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News

Australia's oldest Test cricketer Norma Johnston dies at 95

She played seven Tests including tours of New Zealand and England, between 1948 and 1951

From left (back row): Valma Batty, Alma Vogt, Myrtle Baylis, Mavis Jones, Ruth Dow, Betty Wilson, Dot Laughton, Gladys Phillips. Sitting: Mary Allitt, Joan Schmidt, Mollie Dive, Ray Miller (team manager), Una Paisley, Amy Hudson, Norma Whiteman. On ground: Lorna Larter, June James

Norma Johnston (middle row first from right) with the Australia team in 1951 at the Sydney Cricket Ground  •  Fox Photos / Stringer / Getty Images

Norma Johnston , the Australia Test cricketer, has died at 95. A middle-order batter and medium-pace bowler, Johnston (nee Whiteman) played seven Tests from 1948 to 1951. Until her passing, Johnston was the oldest Australian Test cricketer alive.
"Everyone across Australian Cricket will be saddened to hear of Norma's passing," Cricket Australia chief executive Nick Hockley said. "As a pioneer, Norma not only made a wonderful contribution as a player but helped set the platform for the many thousands of women and girls now playing the game."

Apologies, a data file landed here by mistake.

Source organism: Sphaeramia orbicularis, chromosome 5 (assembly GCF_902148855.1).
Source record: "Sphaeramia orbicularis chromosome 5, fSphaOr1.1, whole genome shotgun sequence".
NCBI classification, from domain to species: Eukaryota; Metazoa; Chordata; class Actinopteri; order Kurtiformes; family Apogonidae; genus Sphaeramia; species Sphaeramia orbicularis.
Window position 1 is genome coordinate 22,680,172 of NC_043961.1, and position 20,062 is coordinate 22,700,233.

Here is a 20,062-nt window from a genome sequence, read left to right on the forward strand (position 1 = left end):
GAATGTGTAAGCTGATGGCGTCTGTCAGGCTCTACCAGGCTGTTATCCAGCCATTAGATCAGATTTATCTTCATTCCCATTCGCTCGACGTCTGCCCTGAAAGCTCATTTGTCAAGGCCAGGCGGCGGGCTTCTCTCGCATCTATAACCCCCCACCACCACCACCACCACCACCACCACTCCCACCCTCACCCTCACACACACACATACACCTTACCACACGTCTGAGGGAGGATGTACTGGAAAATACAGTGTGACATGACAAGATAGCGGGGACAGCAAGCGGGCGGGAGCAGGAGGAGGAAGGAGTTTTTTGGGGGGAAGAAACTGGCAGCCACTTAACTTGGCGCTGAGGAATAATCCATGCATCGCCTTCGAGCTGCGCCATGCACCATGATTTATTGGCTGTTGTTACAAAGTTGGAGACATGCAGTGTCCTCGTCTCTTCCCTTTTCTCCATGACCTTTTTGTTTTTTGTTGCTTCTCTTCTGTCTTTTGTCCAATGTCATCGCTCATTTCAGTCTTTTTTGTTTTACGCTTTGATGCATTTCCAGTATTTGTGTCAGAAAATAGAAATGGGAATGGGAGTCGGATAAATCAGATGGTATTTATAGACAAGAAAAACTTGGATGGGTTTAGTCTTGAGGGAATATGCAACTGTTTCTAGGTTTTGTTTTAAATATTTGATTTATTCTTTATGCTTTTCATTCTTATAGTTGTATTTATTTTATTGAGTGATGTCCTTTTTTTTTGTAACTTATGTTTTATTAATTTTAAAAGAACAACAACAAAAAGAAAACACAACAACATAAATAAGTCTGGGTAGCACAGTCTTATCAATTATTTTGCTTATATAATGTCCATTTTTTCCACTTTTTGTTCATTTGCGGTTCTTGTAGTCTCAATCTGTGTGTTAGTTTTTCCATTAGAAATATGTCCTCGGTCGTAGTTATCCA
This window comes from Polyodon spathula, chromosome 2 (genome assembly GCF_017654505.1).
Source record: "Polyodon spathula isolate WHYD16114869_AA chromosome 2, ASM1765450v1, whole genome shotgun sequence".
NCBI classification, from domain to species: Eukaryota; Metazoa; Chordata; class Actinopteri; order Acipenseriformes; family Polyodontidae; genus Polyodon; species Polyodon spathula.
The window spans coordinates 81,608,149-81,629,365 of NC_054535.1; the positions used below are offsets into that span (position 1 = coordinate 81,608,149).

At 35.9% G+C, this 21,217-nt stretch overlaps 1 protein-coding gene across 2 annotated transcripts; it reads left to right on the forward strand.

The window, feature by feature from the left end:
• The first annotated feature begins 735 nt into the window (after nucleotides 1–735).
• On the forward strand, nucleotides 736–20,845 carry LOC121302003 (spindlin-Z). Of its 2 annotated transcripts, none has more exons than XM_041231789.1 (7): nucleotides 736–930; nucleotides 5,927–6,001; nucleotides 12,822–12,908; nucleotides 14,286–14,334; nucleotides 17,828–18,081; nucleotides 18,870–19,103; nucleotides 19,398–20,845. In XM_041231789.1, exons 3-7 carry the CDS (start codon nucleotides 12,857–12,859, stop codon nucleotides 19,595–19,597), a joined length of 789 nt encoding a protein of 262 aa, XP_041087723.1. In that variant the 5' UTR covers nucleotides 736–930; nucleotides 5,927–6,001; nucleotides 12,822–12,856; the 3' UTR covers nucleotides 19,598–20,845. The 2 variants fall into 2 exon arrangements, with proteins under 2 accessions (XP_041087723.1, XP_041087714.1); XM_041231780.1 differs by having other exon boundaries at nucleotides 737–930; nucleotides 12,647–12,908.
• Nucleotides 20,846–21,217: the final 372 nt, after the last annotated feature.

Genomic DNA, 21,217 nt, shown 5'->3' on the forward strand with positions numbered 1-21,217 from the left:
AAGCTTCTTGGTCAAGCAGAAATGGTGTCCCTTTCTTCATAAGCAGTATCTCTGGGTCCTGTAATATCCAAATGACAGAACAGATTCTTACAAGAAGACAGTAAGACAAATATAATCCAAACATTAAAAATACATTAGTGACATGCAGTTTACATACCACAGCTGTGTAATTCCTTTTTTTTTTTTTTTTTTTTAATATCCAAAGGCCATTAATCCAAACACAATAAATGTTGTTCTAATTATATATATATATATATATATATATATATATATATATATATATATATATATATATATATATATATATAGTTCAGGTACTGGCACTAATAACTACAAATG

Johnston made her debut alongside the legendary Betty Wilson on a tour of New Zealand in 1948 and finished her career following the 1951 tour of England. She made 151 Test runs at 25.16 and took 22 wickets at 20.54.
"I loved listening to her recall touring with the pioneers of the women's game," Lisa Sthalekar in a statement from ACA, "and it was an interest she carried all the way through to her love of the WBBL and the thrill she got from just how far the game had progressed.
"Being a girl from Bathurst in country New South Wales, she always kept an eye on, and had a place close to her heart for all the country girls who would come through and play for their state and Australia."
Men's captain Pat Cummins also tweeted to remember Johnston's contribution to Australian cricket. "This morning I was deeply saddened to hear of the passing of Norma Johnston," the tweet said.
"She was passionate about cricket, about her home town of Bathurst and the many women who would follow in her footsteps representing their state and country. Her contribution to Australian cricket and the friendships she made with so many within the game will live on forever."